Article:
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Villaraigosa: The Hero Undone by Hubris
June 13, 2001

LOS ANGELES — One of the lessons that Antonio Villaraigosa’s mother undoubtedly taught him while she was raising him in their modest City Terrace home in the Eastside of Los Angeles was to be humble, especially when things are going well.

But something always happens to heroes when they are on top. Invariably they reek with cockiness and self-assurance, and what the Greeks called hubris — excessive confidence — creeps in as yet one more character flaw.

Homer and Shakespeare are littered with the woes of tragic heroes undone by hubris.

Antonio Villaraigosa, the defeated Los Angeles mayoral candidate who came agonizingly close to becoming the city’s first Hispanic mayor in 129 years, may be the most contemporary incarnation of such a hero.

What may have made Villaraigosa such an attractive candidate to so many voters, however, may not have been that he is Latino but instead that he shares so many of the characteristics that we have come to associate with all archetypal heroes, from Moses to King Arthur to, yes, even Luke Skywalker.

There is usually something unusual about the circumstances of a hero’s birth or background, which certainly was true with Villaraigosa: an alcoholic, abusive father who left his mother to raise her family on her own.

An event, sometimes traumatic, leads to adventure or quest. With Villaraigosa, it was a paralyzing physical ailment as a youth, then being kicked out of high school and forced to virtually self-educate himself. 

Often a hero has a special weapon only he can wield. In Antonio’s case, the weapon was his incredibly engaging personality and his unique ability to build coalitions of the strangest of bedfellows. 

A hero always has supernatural help and what do you call Villaraigosa’s meteoric political rise in a mere seven years — from a political nobody to California Assembly Speaker — if not a career looked over by the gods, if not of heaven or Olympia then of the Democratic Party for sure.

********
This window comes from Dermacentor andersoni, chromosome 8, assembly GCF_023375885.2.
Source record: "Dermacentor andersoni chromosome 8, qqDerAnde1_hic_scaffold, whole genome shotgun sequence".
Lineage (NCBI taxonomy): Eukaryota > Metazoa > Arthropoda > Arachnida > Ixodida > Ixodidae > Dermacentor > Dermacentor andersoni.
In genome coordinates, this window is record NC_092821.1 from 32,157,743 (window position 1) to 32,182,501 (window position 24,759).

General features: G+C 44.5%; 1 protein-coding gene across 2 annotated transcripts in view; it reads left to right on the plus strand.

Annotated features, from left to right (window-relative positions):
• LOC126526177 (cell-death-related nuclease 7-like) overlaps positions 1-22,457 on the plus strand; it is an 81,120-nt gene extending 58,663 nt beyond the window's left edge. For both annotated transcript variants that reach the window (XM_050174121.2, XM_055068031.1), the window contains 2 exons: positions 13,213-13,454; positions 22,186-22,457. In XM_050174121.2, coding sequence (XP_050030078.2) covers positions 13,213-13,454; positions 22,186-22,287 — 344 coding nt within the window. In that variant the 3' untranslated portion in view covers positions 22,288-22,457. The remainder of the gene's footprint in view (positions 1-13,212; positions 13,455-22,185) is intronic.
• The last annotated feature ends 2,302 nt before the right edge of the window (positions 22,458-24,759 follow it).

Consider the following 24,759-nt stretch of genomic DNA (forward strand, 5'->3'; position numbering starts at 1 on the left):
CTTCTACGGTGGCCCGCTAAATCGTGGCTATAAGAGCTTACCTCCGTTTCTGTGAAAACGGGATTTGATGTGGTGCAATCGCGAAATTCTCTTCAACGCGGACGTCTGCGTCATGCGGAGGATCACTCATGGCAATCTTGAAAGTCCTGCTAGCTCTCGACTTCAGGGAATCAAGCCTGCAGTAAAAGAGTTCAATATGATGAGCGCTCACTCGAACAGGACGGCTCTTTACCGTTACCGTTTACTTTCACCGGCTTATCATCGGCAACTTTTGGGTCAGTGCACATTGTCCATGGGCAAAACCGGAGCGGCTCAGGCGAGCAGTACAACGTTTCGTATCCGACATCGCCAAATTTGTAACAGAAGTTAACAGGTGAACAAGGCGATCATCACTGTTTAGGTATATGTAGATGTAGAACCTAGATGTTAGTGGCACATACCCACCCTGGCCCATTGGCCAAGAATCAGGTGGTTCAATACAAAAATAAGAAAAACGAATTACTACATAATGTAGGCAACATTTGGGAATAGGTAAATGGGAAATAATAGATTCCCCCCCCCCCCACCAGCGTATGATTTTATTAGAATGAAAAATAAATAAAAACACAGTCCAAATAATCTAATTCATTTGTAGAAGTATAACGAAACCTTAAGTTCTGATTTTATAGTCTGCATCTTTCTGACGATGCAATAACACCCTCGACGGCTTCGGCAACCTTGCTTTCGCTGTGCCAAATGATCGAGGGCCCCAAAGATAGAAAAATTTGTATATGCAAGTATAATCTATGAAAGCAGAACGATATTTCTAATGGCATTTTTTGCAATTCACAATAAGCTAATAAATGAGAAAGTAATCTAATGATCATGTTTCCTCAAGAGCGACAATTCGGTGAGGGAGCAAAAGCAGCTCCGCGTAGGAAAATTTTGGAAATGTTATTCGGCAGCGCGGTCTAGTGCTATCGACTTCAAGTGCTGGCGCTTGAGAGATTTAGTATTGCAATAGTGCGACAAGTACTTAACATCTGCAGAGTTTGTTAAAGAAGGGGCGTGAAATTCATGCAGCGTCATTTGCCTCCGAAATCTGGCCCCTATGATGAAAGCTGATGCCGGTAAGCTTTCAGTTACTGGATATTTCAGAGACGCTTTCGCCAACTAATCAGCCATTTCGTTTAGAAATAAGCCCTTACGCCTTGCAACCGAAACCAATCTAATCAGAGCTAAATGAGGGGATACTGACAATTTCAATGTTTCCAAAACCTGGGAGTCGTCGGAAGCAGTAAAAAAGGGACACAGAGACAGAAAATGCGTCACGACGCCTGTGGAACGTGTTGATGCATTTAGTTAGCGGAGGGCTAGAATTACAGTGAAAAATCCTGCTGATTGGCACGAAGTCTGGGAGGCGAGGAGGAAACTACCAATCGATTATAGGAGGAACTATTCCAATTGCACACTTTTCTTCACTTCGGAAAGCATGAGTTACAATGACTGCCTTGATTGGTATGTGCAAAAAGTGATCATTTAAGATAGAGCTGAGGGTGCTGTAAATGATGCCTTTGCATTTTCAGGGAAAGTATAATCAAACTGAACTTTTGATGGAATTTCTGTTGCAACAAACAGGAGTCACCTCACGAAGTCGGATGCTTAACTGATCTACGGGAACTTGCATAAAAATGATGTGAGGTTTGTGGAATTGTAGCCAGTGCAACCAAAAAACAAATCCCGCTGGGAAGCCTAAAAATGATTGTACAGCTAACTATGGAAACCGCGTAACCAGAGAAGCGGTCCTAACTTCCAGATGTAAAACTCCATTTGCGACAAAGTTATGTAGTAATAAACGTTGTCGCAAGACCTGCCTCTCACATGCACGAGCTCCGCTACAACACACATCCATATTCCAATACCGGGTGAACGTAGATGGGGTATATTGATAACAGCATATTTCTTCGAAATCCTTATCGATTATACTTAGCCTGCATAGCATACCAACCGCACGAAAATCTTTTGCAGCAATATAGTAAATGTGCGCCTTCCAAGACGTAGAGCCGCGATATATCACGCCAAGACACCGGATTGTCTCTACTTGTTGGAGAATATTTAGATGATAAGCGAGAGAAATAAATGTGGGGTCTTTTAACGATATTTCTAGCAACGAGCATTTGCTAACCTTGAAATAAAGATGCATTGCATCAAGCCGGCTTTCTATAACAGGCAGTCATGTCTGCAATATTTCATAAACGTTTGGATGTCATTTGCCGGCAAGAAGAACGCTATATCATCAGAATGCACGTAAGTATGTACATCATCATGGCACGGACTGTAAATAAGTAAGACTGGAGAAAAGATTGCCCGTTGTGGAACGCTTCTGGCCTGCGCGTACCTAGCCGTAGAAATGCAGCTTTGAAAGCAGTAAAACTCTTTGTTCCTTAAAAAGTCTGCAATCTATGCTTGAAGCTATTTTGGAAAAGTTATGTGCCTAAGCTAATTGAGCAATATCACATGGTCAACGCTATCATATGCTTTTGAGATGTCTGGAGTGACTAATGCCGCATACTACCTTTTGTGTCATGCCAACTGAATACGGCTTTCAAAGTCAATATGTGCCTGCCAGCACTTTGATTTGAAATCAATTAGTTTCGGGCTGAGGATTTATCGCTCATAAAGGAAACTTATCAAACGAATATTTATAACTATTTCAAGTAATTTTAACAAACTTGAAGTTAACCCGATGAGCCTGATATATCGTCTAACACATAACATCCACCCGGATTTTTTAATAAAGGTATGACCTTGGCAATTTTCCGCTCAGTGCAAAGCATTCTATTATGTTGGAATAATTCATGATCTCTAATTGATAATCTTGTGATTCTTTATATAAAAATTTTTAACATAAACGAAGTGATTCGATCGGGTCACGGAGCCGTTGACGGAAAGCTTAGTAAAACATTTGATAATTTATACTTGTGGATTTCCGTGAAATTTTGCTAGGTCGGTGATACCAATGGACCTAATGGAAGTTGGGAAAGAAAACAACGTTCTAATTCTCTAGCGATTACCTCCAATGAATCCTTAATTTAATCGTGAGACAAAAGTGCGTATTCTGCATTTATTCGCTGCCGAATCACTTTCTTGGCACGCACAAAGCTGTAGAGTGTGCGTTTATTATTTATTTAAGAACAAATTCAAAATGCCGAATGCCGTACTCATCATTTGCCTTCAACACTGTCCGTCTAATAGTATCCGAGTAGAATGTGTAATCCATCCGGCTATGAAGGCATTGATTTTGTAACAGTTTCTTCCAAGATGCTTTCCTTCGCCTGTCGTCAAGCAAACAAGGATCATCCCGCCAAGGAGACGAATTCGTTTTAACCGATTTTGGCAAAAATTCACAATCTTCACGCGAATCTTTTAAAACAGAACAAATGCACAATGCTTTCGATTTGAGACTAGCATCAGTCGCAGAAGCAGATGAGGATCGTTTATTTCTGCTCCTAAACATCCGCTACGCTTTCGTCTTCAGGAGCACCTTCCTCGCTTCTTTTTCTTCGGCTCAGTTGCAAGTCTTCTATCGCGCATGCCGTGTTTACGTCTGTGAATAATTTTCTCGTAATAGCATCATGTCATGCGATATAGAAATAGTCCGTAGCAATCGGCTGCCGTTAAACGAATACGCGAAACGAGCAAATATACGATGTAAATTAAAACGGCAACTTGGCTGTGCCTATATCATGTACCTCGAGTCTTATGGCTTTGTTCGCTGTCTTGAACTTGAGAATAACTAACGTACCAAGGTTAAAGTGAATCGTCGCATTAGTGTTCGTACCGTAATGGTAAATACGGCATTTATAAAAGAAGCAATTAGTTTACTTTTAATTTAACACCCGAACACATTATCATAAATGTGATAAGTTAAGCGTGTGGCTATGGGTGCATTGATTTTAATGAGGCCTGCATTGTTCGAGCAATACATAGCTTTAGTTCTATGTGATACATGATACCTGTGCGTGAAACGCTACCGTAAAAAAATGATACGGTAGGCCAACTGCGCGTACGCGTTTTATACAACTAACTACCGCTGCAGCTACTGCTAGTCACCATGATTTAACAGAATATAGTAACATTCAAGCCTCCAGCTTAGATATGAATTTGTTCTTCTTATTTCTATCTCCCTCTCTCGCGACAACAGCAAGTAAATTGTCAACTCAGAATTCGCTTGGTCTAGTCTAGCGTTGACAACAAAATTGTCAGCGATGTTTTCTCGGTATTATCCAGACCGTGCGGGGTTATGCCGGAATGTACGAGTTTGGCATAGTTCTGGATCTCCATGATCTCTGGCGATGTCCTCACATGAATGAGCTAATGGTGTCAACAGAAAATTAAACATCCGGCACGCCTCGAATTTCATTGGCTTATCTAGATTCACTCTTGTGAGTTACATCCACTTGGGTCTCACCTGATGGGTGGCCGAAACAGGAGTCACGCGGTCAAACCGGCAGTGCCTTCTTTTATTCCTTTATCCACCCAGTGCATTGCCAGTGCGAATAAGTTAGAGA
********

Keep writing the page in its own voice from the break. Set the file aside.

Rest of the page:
Then, like most heroes, Villaraigosa was forced to prove himself many times while on his political adventure, most recently by not only making it into the June 5 mayoral run-off election but by being the top vote-getter in the April 10 primary. 

Unfortunately, a hero is often betrayed by  an Unhealable Wound. In Villaraigosa’s case, it was the Vignali Letter — the letter he wrote in 1996 to President Clinton pleading for a pardon for the convicted drug dealing son of a political contributor. 

Villaraigosa either didn’t know or didn’t want to know just how deeply Clinton had plunged his knife into that wound when he pardoned the drug dealer on the day he left office. 

It was only in the final weeks of the campaign, when explosive television commercials attacking Villaraigosa for writing the letter and then initially denying authorship that he began to feel the pain.

Where hubris comes in is not in the Vignali Letter, but in what Villaraigosa chose to do about it — which was virtually nothing. Elections analyst Arnold Steinberg faults Villaraigosa for not attacking back, for not being equally critical and nasty about Mayor-elect James K. Hahn’s own record while serving as City Attorney for the last 16 years.